Good work!

  9. Yet another successful story:

    My LG 60PZ550 purchased in March 2011 suddenly stopped working as well any other story here.

    Just followed ZEDIC’s instructions and just after 12 baking minutes I had my TV working again, amazing! Simple unbelievable.

    Thank you so much!!!

  10. I was so disappointed when my HDMI stopped working on my LG 37ld490. So I searched on line and found this fix. Like many I was sceptical about baking my mother board so I looked for a new one and found that no one has one in stock. I looked at buying a new tv… I asked the question to professionals and they said don’t be stupid! Well I was stupid took the board out, sat it on some cardboard and heated up the oven to 200 then popped it in. Ten minutes later and after cooling popped it back into the TV.
    AMAZING IT WORKS AGAIN!
    THANKS TO WHOEVER FOUND THIS OUT AND THANKS FOR SAVING ME A FEW QUID. At least now I know I need to start saving for a new TV and possibly not a LG…

  11. This is unbelievable.. though i read about this couple of months back when my TV stopped working all of a sudden..i never took it seriously.. tried multiple options and finally as the mainboard was not available any where i thought ok what the heck let me try as i was planning to buy a new TV…

    Preheated for 350 degrees and backed the Mainboard for 10 minutes and let it cool for 30 minutes and then connected back…. Zoom everything is working as new…..

    Saved from purchasing a new TV… thanks a lot….

    Being an electronics engineer i was not really buying in to this idea… but you know what…….!!!! i have a working TV with this method… thanks once again…

  12. LG 47LX6500 HDMI ports suddenly went out. Baked at 385deg for 10min worked like a charm. All HDMI ports are working great!! Truly amazing that LG has such a major issue with these models and will not pay for repairs. Any handy man can DIY this for free and have the tv back like new. Thank you for the info!!!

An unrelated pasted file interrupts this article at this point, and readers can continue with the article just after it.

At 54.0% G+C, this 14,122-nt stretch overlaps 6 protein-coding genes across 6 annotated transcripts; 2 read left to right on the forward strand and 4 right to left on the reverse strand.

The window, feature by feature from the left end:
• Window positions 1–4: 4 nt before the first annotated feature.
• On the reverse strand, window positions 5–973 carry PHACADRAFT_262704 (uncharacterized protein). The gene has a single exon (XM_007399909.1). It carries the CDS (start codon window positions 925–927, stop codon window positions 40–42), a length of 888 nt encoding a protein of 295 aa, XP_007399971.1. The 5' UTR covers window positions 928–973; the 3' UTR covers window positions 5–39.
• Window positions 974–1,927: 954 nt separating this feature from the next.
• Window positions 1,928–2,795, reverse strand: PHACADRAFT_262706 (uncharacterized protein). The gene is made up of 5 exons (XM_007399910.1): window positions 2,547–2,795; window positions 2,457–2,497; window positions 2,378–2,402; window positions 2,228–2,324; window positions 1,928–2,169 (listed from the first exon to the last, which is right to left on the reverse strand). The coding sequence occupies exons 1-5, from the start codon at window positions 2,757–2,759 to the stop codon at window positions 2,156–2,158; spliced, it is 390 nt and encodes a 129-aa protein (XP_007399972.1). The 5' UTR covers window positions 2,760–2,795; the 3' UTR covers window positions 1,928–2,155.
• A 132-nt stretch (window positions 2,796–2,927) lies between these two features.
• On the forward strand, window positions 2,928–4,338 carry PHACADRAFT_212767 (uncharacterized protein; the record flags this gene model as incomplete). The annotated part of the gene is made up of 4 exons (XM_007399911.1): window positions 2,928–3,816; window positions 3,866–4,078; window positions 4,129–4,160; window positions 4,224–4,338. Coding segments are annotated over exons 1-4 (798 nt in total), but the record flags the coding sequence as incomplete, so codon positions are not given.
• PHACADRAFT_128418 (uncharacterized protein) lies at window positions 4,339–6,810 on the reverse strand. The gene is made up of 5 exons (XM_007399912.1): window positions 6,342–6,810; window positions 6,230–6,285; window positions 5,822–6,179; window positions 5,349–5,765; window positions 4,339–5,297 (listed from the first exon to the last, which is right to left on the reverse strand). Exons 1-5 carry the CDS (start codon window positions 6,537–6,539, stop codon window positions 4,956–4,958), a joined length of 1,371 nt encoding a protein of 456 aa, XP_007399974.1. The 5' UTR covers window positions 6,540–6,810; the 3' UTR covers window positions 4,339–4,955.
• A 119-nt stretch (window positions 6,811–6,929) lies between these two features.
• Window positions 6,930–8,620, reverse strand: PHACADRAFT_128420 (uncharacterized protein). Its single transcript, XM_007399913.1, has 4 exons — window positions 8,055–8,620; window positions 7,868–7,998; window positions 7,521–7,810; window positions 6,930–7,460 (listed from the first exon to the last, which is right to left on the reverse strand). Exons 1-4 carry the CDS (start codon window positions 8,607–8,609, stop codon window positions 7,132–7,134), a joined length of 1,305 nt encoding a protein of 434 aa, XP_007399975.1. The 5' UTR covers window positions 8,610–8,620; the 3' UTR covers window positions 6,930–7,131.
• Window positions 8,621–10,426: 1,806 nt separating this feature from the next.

13. I wanted to followup my post of August 15, 2015, when I baked the main board for the first time.

    Two days ago while I was watching my LG 60PX950 plasma TV, the screen suddenly went purple and green, then black, and then it displayed the lost HDMI connectivity signal again. This time, I was unable to resurrect it with the baking method (two different attempts), and the TV is now non-functional.

    After I gave up on these repairs, I removed the large heatsink located in the center of the main board that covers the main surface mounted IC and was interested to find two 4-5 mm beads of solder on the top of the main board at the edge of the IC. I couldn’t find a replacement main board anywhere in the internet, so it looks like my TV will be taking the long death march to the electronic recycling center. So sad! This fix was great though for the six months that it worked.

    Needless to say, I’m not looking for a LG branded replacement TV! I don’t understand why LG doesn’t manufacture replacement boards any longer, as it seems a shame to throw away an expensive and nice performing TV that would work fine except for the lack of parts. Sorry for the rant!

  14. Problem with 2011 LG 50PZ550 plasma. I had the same HDMI issue, no connection on all three ports. Can’t believe it but it worked for me. 10 minutes at 390 degrees. Let it sit for about 30 minutes, re-installed and now HDMI ports work.

    Hopefully it works for a while. LG what is the deal?

  15. You are a wizard.
    Cooked the main board of my 42LD550 for 10 minutes @ 385degrees. TV is working fine now.
    I forgot to remove the plastic panel from the side inputs – turned it into slag. Oops…
    BTW, date of manufacture was 12/2010.

  16. Worked today 50″ LG Plasma died couple days back.

    Seems like LG made these to die after certain years or however they manufactured PCB – had inherent flaws with soldering.

  17. One more success story for LG 55LE5400 from Aug 2010 model.
    Heating Media board at 385F for 10 minutes did the trick.

    Some where I read that the cause of circuit board issue is due to extreme fluctuation in temp where TV is located.
    I will move TV to more regular temp location (away from AC/Heater or external wall) to see how long this fix last.

  18. I have a 47LV5400 from 2011. TV was fine and then the picture and sound went out in the middle of a TV show about a month ago. Front LED was solid, power board checked out fine, and the service manual troubleshooting flow chart suggested “replace main board”.

    I saw a recent Youtube video referring to this posting. Rather than baking my motherboard in the oven, I put the CPU under my halogen desk lamp bulb (~2cm away) for about an hour. I had a meat thermometer next to it, and it never exceeded 260F so I wasn’t hopeful. I was going to get a cheap Harbor Freight heat gun tonight, but I decided to try the mainboard in the TV just in case.